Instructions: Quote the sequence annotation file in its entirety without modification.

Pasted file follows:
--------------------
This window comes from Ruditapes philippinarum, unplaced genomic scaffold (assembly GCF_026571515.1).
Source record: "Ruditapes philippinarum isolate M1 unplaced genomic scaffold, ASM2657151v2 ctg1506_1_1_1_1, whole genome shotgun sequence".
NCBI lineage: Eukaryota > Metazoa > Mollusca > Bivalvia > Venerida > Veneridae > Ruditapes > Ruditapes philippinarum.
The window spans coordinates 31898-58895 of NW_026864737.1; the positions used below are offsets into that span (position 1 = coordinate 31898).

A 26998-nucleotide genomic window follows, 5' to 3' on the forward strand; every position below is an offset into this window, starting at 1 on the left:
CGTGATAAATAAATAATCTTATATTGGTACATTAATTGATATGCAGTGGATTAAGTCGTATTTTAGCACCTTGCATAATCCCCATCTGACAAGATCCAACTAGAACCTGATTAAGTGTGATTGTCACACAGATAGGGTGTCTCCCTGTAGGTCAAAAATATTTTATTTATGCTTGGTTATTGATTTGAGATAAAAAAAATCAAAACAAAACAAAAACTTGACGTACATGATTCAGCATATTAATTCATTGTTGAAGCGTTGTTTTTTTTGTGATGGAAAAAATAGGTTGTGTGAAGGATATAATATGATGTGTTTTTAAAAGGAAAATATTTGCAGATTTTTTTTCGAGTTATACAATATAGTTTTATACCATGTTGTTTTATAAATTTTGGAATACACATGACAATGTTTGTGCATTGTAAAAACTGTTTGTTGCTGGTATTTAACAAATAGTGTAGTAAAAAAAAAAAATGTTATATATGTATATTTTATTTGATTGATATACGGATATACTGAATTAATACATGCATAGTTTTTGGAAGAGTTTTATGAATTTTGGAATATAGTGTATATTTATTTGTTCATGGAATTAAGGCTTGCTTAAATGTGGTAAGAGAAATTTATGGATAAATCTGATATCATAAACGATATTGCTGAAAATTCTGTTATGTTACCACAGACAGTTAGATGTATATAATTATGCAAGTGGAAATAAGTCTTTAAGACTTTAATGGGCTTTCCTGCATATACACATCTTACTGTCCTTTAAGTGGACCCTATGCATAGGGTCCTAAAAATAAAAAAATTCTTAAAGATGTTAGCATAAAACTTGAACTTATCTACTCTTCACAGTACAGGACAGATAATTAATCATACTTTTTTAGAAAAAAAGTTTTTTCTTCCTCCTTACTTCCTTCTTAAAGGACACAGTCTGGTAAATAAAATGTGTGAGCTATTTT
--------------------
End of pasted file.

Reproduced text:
This window comes from Ruditapes philippinarum, unplaced genomic scaffold (assembly GCF_026571515.1).
Source record: "Ruditapes philippinarum isolate M1 unplaced genomic scaffold, ASM2657151v2 ctg1506_1_1_1_1, whole genome shotgun sequence".
NCBI lineage: Eukaryota > Metazoa > Mollusca > Bivalvia > Venerida > Veneridae > Ruditapes > Ruditapes philippinarum.
The window spans coordinates 31898-58895 of NW_026864737.1; the positions used below are offsets into that span (position 1 = coordinate 31898).

A 26998-nucleotide genomic window follows, 5' to 3' on the forward strand; every position below is an offset into this window, starting at 1 on the left:
CGTGATAAATAAATAATCTTATATTGGTACATTAATTGATATGCAGTGGATTAAGTCGTATTTTAGCACCTTGCATAATCCCCATCTGACAAGATCCAACTAGAACCTGATTAAGTGTGATTGTCACACAGATAGGGTGTCTCCCTGTAGGTCAAAAATATTTTATTTATGCTTGGTTATTGATTTGAGATAAAAAAAATCAAAACAAAACAAAAACTTGACGTACATGATTCAGCATATTAATTCATTGTTGAAGCGTTGTTTTTTTTGTGATGGAAAAAATAGGTTGTGTGAAGGATATAATATGATGTGTTTTTAAAAGGAAAATATTTGCAGATTTTTTTTCGAGTTATACAATATAGTTTTATACCATGTTGTTTTATAAATTTTGGAATACACATGACAATGTTTGTGCATTGTAAAAACTGTTTGTTGCTGGTATTTAACAAATAGTGTAGTAAAAAAAAAAAATGTTATATATGTATATTTTATTTGATTGATATACGGATATACTGAATTAATACATGCATAGTTTTTGGAAGAGTTTTATGAATTTTGGAATATAGTGTATATTTATTTGTTCATGGAATTAAGGCTTGCTTAAATGTGGTAAGAGAAATTTATGGATAAATCTGATATCATAAACGATATTGCTGAAAATTCTGTTATGTTACCACAGACAGTTAGATGTATATAATTATGCAAGTGGAAATAAGTCTTTAAGACTTTAATGGGCTTTCCTGCATATACACATCTTACTGTCCTTTAAGTGGACCCTATGCATAGGGTCCTAAAAATAAAAAAATTCTTAAAGATGTTAGCATAAAACTTGAACTTATCTACTCTTCACAGTACAGGACAGATAATTAATCATACTTTTTTAGAAAAAAAGTTTTTTCTTCCTCCTTACTTCCTTCTTAAAGGACACAGTCTGGTAAATAAAATGTGTGAGCTATTTT